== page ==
Cesar Millan

Cesar Millan interviewed by Jeffrey Inaba

Cesar Millan is known as the ‘Dog Whisperer’ because of his uncanny connection and understanding of dogs. He hosts a U.S. cable television show on the National Geographic Channel that trains dog owners to train their pets. He first gained recognition for effectively rehabilitating aggressive domestic dogs, so-called ‘killer-dogs’ that have attacked humans. His method of rehabilitation is based upon a dominating model of animal interaction. While the show focuses on the behavior and training of dogs, his approach to the animal kingdom is a keen social commentary about the ways humans treat each other. His insights on the under-exercised animal dimension of human relations are one reason for his program’s immense success among pet-owners and non-pet-owners, alike. His success has led him to a new project. Millan believes his approach to dog training can be applied as a productive form of political leadership.

Born and raised in Mexico, he now directs the Los Angeles-based Dog Psychology Center, a training facility housed in a former auto-body shop in a district of densely packed warehouses. His compound contains large open spaces, an alley way converted into a dog-run, and a few small buildings including his house. At any one time, he has 40-50 dogs on the grounds that he trains for clients. Upon entering the double layer of gates, his first words are: ‘Don’t look into the eyes of the dogs, and walk straight ahead.’ He immediately corrects my next step by saying that walking to the side is a sign of aggression and animals take that as an intention to attack. Immediately, he takes command of the situation by describing his rehabilitation philosophy as we walk quickly and straight-ahead through the grounds followed by a pack of 30 dogs.

CM: We’re the only species that follows unstable pack leaders. Animals don’t follow instability. The majority of the population is afraid. The pack leader is creating that reaction. See how bad it is? I mean, this is a wonderful country, but this country is afraid.

JI: Do you think fear is created by a sense of instability that leaders project?

CM: Yeah. A good pack leader is not in it for himself. A good pack leader is for the pack. None of the pack leaders right now are for the pack. They’re for themselves. Look at the presidents of whatever country, they’re all for themselves. Their countries are poor, not because there are no resources there, it’s because there’s not balanced leadership. I come from a Third World country mentality. I know what it is to be over here and I’ve seen it over there. The message that I have created is that I want to teach the whole world about simplicity. Some things should never change. I don’t care how beautiful buildings are in the future if they make us unstable.

JI: Do you think that cities are that way too, that cities are unstable?

CM: Yeah. It’s a ripple effect, you can’t escape that. I mean, it’s so important to understand that a pack leader is going to create a ripple effect. Who would you rather be following, Gandhi, or any of the current presidents of the world? Gandhi! Because he’s going to project calm.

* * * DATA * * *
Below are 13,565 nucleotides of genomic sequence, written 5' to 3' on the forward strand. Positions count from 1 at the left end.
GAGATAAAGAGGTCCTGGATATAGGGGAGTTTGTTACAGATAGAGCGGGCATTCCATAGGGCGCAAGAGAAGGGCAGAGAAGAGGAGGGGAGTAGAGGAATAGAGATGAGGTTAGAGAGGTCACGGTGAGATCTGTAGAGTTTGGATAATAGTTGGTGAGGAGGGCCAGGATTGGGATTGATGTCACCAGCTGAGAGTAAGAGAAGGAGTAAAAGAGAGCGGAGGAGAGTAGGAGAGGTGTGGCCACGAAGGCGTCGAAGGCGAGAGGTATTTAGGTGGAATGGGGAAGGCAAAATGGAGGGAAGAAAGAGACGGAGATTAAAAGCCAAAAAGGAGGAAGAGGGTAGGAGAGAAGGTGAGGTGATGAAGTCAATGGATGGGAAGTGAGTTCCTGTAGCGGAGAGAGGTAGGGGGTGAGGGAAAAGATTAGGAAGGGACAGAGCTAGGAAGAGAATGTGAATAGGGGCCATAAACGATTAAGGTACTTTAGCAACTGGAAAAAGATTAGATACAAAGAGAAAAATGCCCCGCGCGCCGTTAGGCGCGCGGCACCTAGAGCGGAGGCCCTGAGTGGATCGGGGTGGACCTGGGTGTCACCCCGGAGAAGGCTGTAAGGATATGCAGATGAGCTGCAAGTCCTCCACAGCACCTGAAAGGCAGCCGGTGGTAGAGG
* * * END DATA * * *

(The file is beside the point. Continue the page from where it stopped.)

But not very productive in the animal world: animals will not follow the energy of Gandhi. Too risky.

JI: Really?

CM: [He rolls his shoulders forward and looks down.] Animals will not follow a thin person with shoulders down, head down. They just don’t follow that.

JI: What would be an example of a person that animals would follow?

CM: Zorro. It’s that masculinity, that firm way of being. Animals walk like that, they check you out like that. And to them, when they’re in front of a higher energy, they just automatically follow. They don’t question that. If they’re in front of a higher-level energy, one animal is going to win, the one with the higher-level energy. Automatically, the dog will surrender for the rest of his life. That’s it. It’s over. No contract, it was just like a karate match, pow!

That’s it. If I win, you surrender to me. If I can defeat you once, I can defeat you. Psychologically I’m already in control. I don’t have to kick you any more. Good fighters are psychological. That’s part of Mother Nature. I teach in my seminars to go back. Before we humanized animals, we became them. The tiger fight, the monkey fight [referring to martial arts]; in all these imitations of certain species, we became them. Now we want that tiger to be called ‘Mikey’.

JI: For the tiger to act like a domestic cat.

CM: No, for the human to think that he knows what tigers are saying. You don’t know what he’s saying. There’s a psychology even in ants, so if you don’t understand the psychology of ants, you can’t know what they’re saying. You can think you know, and make things up. If you want to rehabilitate dogs at this level, you have to really master the basic understanding of leadership.

JI: In the kind of leadership that you project with animals there’s a high degree of regularity.

CM: Everybody’s consistent. It’s just that everybody’s consistent in the wrong way. As far as Mother Nature is concerned. I interpret what these animals are saying to humans. A lot of people interpret the behavior of animals as if they were human beings. ‘Oh, my dog hates me!’ No, they don’t do that, animals don’t hate. Hate is an intellectual thing.

To me, the journey for all of us is to learn to connect with the instinctual world first, then the intellectual, the emotional, and the spiritual. In that order. I would do instinct first. I would move this way. [Millan stands upright, closes his eyes, takes a deep breath, and relaxes his body – shoulders, chest, solar plexis. All the dogs stop suddenly, and stand or sit at attention.]

JI: In terms of leadership, human leadership of animals, what are things that dogs respond to? You say that it is a projected sense of energy. That they know you are present there and focused, but also it is a sense of being in full-time command, of being dominant.